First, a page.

Let me start right there: the fact that you’re suggesting that women are only interested in romantic comedies is sexist and condescending in itself. Hollywood doesn’t do programming for women. And yet women make 80% of the decisions on how money is spent in the household. We are avid consumers, and there’s a lot of money to be made out of that market. The younger generation of women is working, making decisions and going to the movies more than ever before. But until recently the studios hadn’t started researching what it is we actually want to see. They don’t care. They’re stuck in a completely outdated model. So what happened? We stayed at home and watched television, and now TV is killing their business. The younger generation of women found its voice through books, and what happened? The studios adapted Suzanne Collins’s best-seller, Hunger Games. They thought to themselves, “Wait a minute, there’s a market here!” And now they’re all desperately trying to gear their movies towards women. But the problem is that they forgot to develop the writers, the executives and the directors who would enable them to tap into the female market.
Is there really a “Hollywood pay gap”? Are women grossly underpaid compared to their male counterparts?
[Widening her eyes in disbelief.] How old are you, Philip?
Okay, I’m going to give you a reference you might remember. Many years ago, there was a huge scandal because Demi Moore made $12 million for Striptease. Don’t ask me why, because the male leads were making $20 million per film at the time. And that’s just the salary. The perks for the big male stars were stratospheric: they would be given four huge trailers for the gym, the girlfriend, the family and the posse, and would be flown around the world on private jets. As a woman, you’d ask for a nanny for your kids and they would laugh you out of the house. And to be perfectly honest, things haven’t changed. It’s not just the actresses: women directors and executives don’t make the same money as their male counterparts, and they don’t get promoted as much. But, let’s face it, the sexism of the film industry is symptomatic of a much more widespread problem. In America, for god’s sake, we have politicians who say, “Why would a woman make as much money as a man?” It’s mind-blowing, but it’s been like that for so long that it has kind of become the norm.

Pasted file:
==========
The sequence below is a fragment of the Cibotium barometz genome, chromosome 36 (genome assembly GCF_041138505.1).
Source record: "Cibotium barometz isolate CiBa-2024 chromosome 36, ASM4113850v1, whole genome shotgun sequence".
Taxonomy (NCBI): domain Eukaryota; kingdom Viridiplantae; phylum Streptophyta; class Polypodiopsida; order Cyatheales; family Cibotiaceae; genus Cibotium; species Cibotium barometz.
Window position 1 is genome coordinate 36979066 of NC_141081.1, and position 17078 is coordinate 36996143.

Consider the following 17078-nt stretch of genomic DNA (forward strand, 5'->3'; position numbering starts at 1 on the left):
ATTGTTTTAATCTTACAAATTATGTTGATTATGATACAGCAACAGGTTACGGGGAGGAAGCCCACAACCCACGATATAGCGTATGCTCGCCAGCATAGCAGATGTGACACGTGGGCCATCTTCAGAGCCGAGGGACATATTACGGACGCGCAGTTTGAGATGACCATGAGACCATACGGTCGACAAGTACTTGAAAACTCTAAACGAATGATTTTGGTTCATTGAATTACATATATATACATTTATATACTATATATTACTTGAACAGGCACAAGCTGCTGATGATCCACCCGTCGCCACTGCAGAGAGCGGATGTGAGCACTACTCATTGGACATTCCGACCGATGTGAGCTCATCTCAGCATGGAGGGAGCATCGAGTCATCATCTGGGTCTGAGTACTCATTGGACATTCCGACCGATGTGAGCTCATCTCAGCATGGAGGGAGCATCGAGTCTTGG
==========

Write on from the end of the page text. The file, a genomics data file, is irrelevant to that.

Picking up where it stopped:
“I have a philosophy of life: I don’t like to complain about anything that I haven’t done something to change. It’s very easy to complain, but if you haven’t made an effort to change it, then shut the fuck up.”
Is ageism also a problem for actresses?
Okay, let me give you another example so that you don’t think that I’m some cra z y feminist spouting nonsense. Let’s talk about the action stars. Sylvester Stallone, Bruce Willis and Arnold Schwarzenegger are still working and they’re all pushing 70. In Hollywood, the only actress who’s working consistently at that age is Meryl Streep. I mean, whatever happened to Meg Ryan? I’ll tell you what happened: she turned 38 and that was the end of her.
People often complain that there are no great parts for actresses over the age of 50, and yet you recently played one of your strongest roles in Miguel Arteta’s Beatriz at Dinner.
I am the exception to every rule. When I first started out, I remember them telling me, “Go back to Mexico! You’ll never work in Hollywood!” And yet I became the first Mexican to secure leading roles in Hollywood since Dolores del Río in 1930. She played in silent movies, so the accent was no doubt less of a problem. I was also the first Latina actress in the history of Hollywood to be nominated for best actress at the Academy Awards [for Frida, in 2003]. And then they told me, “You’ll be done by the time you’re 30!” And I’m now 50 and I’m working better than ever. [Raises her middle finger.]